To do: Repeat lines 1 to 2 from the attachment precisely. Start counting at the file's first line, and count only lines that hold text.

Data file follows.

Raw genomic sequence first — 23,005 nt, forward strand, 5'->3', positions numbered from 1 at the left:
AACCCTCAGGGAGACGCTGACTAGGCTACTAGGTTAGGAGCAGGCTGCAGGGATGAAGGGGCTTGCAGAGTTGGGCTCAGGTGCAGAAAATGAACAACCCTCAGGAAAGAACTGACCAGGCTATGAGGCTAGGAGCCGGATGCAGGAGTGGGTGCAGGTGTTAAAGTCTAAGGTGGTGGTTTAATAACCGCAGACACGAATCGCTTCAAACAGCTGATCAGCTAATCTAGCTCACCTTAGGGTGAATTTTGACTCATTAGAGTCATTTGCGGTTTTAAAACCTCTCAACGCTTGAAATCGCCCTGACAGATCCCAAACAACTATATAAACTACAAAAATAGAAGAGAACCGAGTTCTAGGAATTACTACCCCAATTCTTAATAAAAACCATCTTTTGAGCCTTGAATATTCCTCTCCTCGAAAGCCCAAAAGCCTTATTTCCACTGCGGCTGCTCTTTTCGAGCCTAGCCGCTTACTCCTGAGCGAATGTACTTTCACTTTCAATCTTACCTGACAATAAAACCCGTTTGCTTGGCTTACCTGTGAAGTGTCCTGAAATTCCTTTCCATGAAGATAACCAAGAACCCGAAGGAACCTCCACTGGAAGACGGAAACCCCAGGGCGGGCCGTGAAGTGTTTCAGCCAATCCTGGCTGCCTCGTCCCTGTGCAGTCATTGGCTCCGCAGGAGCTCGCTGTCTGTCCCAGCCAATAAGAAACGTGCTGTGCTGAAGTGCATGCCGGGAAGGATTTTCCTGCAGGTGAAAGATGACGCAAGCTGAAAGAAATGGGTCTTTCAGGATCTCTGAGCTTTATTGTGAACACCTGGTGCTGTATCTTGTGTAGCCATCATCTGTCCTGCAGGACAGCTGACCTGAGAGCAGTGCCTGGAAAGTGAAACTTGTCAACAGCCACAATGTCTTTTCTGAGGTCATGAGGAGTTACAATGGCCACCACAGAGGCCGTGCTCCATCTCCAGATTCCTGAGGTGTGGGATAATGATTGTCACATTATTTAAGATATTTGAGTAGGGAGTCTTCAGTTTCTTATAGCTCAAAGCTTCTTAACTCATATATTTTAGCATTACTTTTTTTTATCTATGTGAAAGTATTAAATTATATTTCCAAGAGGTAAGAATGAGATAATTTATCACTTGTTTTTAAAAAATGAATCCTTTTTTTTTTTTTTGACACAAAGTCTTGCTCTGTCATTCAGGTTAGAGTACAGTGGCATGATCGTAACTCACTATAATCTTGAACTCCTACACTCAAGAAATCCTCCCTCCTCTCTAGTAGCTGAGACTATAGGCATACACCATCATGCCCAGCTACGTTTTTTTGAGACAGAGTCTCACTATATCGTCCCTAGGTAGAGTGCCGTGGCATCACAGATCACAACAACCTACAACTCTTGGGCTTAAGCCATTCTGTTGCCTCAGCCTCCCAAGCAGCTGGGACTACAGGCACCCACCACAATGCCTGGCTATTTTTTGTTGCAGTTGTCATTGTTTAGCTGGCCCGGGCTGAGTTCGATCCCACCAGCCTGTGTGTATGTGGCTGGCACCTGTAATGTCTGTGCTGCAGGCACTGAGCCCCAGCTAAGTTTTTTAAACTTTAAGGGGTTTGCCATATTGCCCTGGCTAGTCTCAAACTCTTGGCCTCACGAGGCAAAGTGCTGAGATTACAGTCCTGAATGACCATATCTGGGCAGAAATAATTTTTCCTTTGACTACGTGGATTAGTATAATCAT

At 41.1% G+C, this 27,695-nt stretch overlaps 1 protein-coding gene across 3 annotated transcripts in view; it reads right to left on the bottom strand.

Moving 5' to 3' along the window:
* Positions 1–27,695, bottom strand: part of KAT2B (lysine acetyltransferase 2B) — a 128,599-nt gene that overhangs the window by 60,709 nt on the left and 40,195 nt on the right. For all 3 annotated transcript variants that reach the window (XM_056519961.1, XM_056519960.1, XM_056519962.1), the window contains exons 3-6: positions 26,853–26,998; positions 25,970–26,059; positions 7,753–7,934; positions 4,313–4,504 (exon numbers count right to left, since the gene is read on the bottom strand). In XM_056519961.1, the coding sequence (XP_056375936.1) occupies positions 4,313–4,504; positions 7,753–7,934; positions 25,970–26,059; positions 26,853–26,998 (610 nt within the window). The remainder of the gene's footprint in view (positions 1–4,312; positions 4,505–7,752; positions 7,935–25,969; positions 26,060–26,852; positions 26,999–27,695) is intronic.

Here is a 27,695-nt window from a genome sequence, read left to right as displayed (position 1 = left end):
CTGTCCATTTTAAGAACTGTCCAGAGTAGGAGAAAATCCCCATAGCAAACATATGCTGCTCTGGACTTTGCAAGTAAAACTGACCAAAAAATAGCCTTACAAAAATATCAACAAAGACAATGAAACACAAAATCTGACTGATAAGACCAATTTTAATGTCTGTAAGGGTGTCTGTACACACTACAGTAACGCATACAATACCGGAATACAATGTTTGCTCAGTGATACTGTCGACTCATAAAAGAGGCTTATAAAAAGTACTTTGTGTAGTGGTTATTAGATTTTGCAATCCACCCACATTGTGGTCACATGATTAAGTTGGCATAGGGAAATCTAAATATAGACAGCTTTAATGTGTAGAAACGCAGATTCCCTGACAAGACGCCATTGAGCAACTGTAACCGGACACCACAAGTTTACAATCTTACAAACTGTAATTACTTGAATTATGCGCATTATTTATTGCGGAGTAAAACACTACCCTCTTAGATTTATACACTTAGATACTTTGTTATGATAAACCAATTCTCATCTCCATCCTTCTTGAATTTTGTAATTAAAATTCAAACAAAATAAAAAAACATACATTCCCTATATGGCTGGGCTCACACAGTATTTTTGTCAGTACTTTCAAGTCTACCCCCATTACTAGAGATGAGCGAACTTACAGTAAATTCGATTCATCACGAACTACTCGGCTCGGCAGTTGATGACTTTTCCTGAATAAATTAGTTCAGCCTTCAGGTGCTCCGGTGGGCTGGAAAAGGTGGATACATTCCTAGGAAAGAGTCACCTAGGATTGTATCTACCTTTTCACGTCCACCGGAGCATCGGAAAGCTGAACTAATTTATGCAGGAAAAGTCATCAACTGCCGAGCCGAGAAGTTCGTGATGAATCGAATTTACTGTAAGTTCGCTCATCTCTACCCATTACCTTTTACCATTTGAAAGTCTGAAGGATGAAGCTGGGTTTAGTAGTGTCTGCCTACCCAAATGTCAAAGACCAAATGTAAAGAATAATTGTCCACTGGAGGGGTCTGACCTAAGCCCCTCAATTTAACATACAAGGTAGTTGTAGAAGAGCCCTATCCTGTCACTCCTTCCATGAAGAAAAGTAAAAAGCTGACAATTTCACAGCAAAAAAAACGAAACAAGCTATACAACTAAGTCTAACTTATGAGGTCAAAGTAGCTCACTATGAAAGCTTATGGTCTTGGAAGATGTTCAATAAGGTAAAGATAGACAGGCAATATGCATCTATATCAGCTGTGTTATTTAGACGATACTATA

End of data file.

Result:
Raw genomic sequence first — 23,005 nt, forward strand, 5'->3', positions numbered from 1 at the left:
AACCCTCAGGGAGACGCTGACTAGGCTACTAGGTTAGGAGCAGGCTGCAGGGATGAAGGGGCTTGCAGAGTTGGGCTCAGGTGCAGAAAATGAACAACCCTCAGGAAAGAACTGACCAGGCTATGAGGCTAGGAGCCGGATGCAGGAGTGGGTGCAGGTGTTAAAGTCTAAGGTGGTGGTTTAATAACCGCAGACACGAATCGCTTCAAACAGCTGATCAGCTAATCTAGCTCACCTTAGGGTGAATTTTGACTCATTAGAGTCATTTGCGGTTTTAAAACCTCTCAACGCTTGAAATCGCCCTGACAGATCCCAAACAACTATATAAACTACAAAAATAGAAGAGAACCGAGTTCTAGGAATTACTACCCCAATTCTTAATAAAAACCATCTTTTGAGCCTTGAATATTCCTCTCCTCGAAAGCCCAAAAGCCTTATTTCCACTGCGGCTGCTCTTTTCGAGCCTAGCCGCTTACTCCTGAGCGAATGTACTTTCACTTTCAATCTTACCTGACAATAAAACCCGTTTGCTTGGCTTACCTGTGAAGTGTCCTGAAATTCCTTTCCATGAAGATAACCAAGAACCCGAAGGAACCTCCACTGGAAGACGGAAACCCCAGGGCGGGCCGTGAAGTGTTTCAGCCAATCCTGGCTGCCTCGTCCCTGTGCAGTCATTGGCTCCGCAGGAGCTCGCTGTCTGTCCCAGCCAATAAGAAACGTGCTGTGCTGAAGTGCATGCCGGGAAGGATTTTCCTGCAGGTGAAAGATGACGCAAGCTGAAAGAAATGGGTCTTTCAGGATCTCTGAGCTTTATTGTGAACACCTGGTGCTGTATCTTGTGTAGCCATCATCTGTCCTGCAGGACAGCTGACCTGAGAGCAGTGCCTGGAAAGTGAAACTTGTCAACAGCCACAATGTCTTTTCTGAGGTCATGAGGAGTTACAATGGCCACCACAGAGGCCGTGCTCCATCTCCAGATTCCTGAGGTGTGGGATAATGATTGTCACATTATTTAAGATATTTGAGTAGGGAGTCTTCAGTTTCTTATAGCTCAAAGCTTCTTAACTCATATATTTTAGCATTACTTTTTTTTATCTATGTGAAAGTATTAAATTATATTTCCAAGAGGTAAGAATGAGATAATTTATCACTTGTTTTTAAAAAATGAATCCTTTTTTTTTTTTTTGACACAAAGTCTTGCTCTGTCATTCAGGTTAGAGTACAGTGGCATGATCGTAACTCACTATAATCTTGAACTCCTACACTCAAGAAATCCTCCCTCCTCTCTAGTAGCTGAGACTATAGGCATACACCATCATGCCCAGCTACGTTTTTTTGAGACAGAGTCTCACTATATCGTCCCTAGGTAGAGTGCCGTGGCATCACAGATCACAACAACCTACAACTCTTGGGCTTAAGCCATTCTGTTGCCTCAGCCTCCCAAGCAGCTGGGACTACAGGCACCCACCACAATGCCTGGCTATTTTTTGTTGCAGTTGTCATTGTTTAGCTGGCCCGGGCTGAGTTCGATCCCACCAGCCTGTGTGTATGTGGCTGGCACCTGTAATGTCTGTGCTGCAGGCACTGAGCCCCAGCTAAGTTTTTTAAACTTTAAGGGGTTTGCCATATTGCCCTGGCTAGTCTCAAACTCTTGGCCTCACGAGGCAAAGTGCTGAGATTACAGTCCTGAATGACCATATCTGGGCAGAAATAATTTTTCCTTTGACTACGTGGATTAGTATAATCAT